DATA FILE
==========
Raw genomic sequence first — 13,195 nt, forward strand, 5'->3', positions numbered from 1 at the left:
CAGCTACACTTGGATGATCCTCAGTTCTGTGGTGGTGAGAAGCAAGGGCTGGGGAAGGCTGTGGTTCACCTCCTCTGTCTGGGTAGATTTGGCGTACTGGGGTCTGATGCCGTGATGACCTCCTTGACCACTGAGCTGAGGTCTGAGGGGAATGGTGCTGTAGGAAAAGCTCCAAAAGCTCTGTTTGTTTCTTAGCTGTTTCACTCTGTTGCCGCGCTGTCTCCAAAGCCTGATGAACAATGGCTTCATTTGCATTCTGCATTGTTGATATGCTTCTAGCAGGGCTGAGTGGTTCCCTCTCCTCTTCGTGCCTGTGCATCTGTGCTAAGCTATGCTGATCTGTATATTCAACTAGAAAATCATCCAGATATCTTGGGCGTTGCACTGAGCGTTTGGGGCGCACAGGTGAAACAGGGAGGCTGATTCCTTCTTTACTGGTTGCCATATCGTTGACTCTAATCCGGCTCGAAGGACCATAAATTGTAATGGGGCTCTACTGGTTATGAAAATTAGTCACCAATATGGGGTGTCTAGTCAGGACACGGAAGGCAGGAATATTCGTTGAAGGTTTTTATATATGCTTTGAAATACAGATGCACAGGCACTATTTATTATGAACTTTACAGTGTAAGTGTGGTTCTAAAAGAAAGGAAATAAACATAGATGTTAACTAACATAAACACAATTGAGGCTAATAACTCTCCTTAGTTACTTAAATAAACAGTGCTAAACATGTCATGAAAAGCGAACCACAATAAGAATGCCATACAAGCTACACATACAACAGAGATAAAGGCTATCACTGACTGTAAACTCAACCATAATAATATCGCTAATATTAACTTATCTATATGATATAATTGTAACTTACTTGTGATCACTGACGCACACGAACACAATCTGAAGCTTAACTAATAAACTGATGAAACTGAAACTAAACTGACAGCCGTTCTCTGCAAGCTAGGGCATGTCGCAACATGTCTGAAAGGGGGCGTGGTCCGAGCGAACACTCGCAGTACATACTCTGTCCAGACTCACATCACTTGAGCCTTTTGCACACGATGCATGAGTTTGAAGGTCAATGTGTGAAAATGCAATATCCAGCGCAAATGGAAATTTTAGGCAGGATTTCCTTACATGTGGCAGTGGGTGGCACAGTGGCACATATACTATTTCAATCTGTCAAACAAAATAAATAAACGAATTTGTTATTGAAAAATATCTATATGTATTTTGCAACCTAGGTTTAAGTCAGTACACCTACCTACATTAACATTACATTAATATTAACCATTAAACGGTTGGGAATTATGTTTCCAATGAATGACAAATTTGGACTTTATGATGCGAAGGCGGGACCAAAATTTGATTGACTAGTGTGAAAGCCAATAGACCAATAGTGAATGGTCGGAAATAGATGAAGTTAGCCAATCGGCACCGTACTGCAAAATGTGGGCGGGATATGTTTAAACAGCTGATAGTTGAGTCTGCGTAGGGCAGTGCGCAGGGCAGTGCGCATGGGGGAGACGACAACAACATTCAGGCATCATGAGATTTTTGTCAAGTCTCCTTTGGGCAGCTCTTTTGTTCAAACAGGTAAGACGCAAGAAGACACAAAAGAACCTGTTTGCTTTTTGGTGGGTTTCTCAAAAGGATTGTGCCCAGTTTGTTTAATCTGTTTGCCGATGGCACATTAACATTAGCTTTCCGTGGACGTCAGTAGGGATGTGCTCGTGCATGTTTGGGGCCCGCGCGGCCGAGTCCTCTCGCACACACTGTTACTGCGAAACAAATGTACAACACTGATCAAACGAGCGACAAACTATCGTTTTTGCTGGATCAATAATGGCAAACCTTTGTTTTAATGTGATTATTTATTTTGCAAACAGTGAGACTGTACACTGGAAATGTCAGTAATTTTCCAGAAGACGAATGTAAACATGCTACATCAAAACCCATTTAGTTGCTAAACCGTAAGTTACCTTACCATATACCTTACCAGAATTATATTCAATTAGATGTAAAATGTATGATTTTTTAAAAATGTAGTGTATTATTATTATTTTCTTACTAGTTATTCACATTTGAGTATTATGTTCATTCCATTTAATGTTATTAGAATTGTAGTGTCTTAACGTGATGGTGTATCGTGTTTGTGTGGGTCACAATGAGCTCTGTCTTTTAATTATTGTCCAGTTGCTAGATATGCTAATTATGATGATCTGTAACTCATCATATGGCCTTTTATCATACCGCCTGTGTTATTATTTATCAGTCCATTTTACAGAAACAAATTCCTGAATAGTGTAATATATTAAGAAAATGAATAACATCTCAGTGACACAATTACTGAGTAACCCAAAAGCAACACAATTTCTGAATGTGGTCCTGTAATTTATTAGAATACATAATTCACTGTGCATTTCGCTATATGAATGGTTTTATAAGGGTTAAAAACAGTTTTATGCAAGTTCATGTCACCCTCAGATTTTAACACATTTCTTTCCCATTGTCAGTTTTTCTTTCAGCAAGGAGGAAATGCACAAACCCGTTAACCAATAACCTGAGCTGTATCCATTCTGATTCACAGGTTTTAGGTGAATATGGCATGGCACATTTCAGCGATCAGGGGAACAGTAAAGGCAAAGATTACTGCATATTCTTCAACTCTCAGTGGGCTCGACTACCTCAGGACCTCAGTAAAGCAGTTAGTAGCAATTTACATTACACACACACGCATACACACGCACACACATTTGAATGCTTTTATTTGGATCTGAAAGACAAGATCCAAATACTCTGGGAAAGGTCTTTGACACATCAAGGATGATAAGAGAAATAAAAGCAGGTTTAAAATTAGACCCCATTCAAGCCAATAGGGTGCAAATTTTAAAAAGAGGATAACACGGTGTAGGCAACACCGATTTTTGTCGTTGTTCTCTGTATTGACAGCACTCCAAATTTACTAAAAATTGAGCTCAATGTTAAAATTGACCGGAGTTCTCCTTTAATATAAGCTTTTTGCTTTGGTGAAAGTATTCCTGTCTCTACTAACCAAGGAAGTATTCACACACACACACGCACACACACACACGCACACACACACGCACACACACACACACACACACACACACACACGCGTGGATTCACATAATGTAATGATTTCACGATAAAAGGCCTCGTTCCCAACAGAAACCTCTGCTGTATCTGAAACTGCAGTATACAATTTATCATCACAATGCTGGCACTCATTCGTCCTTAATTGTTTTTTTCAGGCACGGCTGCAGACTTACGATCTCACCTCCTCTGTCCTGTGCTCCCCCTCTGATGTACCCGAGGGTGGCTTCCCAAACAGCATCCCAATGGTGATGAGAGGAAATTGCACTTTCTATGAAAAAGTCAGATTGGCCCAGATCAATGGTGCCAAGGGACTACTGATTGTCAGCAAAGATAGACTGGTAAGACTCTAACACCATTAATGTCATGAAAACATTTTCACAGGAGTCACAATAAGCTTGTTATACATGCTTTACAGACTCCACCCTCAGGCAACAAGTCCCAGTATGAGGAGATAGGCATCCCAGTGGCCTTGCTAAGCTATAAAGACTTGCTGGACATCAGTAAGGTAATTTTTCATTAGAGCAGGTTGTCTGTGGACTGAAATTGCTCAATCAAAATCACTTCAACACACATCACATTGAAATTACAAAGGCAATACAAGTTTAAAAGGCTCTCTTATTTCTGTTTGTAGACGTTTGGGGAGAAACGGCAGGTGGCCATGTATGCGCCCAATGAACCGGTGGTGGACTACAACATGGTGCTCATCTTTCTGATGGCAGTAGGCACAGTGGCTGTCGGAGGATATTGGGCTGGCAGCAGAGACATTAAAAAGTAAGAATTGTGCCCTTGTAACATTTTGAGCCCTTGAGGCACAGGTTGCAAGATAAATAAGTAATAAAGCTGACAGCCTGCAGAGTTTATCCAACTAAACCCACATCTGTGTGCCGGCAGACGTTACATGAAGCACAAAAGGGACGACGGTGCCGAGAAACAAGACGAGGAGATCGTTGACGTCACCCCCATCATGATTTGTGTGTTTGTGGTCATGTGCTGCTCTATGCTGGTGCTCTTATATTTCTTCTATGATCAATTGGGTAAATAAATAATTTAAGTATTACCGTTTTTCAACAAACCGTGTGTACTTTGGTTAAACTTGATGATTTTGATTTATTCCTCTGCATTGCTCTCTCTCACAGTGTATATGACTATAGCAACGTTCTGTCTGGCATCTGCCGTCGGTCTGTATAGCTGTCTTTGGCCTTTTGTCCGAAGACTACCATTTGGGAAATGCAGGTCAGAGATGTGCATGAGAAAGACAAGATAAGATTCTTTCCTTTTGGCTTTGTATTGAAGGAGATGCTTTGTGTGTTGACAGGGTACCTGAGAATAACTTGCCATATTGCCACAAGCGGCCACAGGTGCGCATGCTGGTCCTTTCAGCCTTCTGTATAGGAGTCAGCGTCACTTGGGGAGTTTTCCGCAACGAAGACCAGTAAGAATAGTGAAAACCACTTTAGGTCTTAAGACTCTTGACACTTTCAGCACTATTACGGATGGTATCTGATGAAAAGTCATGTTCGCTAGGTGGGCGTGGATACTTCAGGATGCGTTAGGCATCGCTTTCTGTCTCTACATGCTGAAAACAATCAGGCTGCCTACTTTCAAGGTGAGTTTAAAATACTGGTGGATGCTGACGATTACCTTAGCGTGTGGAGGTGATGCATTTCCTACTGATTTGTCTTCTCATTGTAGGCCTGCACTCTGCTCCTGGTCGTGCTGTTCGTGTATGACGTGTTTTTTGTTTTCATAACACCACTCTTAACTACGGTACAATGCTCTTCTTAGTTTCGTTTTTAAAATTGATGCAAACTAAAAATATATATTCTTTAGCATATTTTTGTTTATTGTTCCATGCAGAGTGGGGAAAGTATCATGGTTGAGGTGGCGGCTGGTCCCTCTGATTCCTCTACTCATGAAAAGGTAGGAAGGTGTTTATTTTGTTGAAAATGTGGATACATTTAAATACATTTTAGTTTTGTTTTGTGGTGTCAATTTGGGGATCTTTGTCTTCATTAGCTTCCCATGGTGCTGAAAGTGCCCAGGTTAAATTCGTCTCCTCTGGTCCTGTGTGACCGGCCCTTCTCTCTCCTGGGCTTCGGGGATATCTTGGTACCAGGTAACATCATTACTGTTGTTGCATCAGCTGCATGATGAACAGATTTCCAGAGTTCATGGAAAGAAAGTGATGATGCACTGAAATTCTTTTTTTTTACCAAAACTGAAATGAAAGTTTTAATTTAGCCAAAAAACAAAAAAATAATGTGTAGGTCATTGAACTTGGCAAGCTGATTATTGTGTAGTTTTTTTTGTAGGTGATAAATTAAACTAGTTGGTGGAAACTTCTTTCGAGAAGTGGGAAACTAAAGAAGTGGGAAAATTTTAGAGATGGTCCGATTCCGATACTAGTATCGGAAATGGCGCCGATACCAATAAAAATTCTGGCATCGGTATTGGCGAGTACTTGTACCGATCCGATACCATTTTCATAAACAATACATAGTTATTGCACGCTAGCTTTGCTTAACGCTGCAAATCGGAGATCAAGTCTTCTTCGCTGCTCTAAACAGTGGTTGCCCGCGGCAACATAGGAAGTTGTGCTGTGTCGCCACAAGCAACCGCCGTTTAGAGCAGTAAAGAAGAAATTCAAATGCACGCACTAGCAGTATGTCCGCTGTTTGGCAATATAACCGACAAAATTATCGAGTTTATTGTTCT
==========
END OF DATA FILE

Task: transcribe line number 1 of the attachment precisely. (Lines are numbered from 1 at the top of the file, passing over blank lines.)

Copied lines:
Raw genomic sequence first — 13,195 nt, forward strand, 5'->3', positions numbered from 1 at the left: